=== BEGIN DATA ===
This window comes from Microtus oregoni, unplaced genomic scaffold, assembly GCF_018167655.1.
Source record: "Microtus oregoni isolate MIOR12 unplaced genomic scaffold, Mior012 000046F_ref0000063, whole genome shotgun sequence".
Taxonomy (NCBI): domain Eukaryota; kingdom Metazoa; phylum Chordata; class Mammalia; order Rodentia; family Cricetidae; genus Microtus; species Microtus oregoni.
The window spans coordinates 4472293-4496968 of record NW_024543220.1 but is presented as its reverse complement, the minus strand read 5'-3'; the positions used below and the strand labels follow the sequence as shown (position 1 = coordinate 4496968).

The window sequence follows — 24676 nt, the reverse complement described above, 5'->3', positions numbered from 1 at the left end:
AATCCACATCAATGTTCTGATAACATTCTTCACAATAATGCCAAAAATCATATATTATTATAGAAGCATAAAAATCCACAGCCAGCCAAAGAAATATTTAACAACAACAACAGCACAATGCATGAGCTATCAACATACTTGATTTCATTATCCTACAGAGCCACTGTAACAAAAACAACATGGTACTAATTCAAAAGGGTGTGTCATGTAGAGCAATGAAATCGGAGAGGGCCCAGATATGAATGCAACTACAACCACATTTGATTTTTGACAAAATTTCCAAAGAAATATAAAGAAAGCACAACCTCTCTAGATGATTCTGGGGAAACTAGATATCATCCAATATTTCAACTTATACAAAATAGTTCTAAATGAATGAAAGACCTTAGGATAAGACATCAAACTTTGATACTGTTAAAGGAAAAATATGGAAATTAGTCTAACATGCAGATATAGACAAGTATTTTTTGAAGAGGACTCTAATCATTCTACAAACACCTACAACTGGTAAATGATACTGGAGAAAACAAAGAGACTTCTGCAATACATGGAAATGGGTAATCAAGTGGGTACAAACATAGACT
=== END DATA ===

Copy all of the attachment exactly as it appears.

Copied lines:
This window comes from Microtus oregoni, unplaced genomic scaffold, assembly GCF_018167655.1.
Source record: "Microtus oregoni isolate MIOR12 unplaced genomic scaffold, Mior012 000046F_ref0000063, whole genome shotgun sequence".
Taxonomy (NCBI): domain Eukaryota; kingdom Metazoa; phylum Chordata; class Mammalia; order Rodentia; family Cricetidae; genus Microtus; species Microtus oregoni.
The window spans coordinates 4472293-4496968 of record NW_024543220.1 but is presented as its reverse complement, the minus strand read 5'-3'; the positions used below and the strand labels follow the sequence as shown (position 1 = coordinate 4496968).

The window sequence follows — 24676 nt, the reverse complement described above, 5'->3', positions numbered from 1 at the left end:
AATCCACATCAATGTTCTGATAACATTCTTCACAATAATGCCAAAAATCATATATTATTATAGAAGCATAAAAATCCACAGCCAGCCAAAGAAATATTTAACAACAACAACAGCACAATGCATGAGCTATCAACATACTTGATTTCATTATCCTACAGAGCCACTGTAACAAAAACAACATGGTACTAATTCAAAAGGGTGTGTCATGTAGAGCAATGAAATCGGAGAGGGCCCAGATATGAATGCAACTACAACCACATTTGATTTTTGACAAAATTTCCAAAGAAATATAAAGAAAGCACAACCTCTCTAGATGATTCTGGGGAAACTAGATATCATCCAATATTTCAACTTATACAAAATAGTTCTAAATGAATGAAAGACCTTAGGATAAGACATCAAACTTTGATACTGTTAAAGGAAAAATATGGAAATTAGTCTAACATGCAGATATAGACAAGTATTTTTTGAAGAGGACTCTAATCATTCTACAAACACCTACAACTGGTAAATGATACTGGAGAAAACAAAGAGACTTCTGCAATACATGGAAATGGGTAATCAAGTGGGTACAAACATAGACT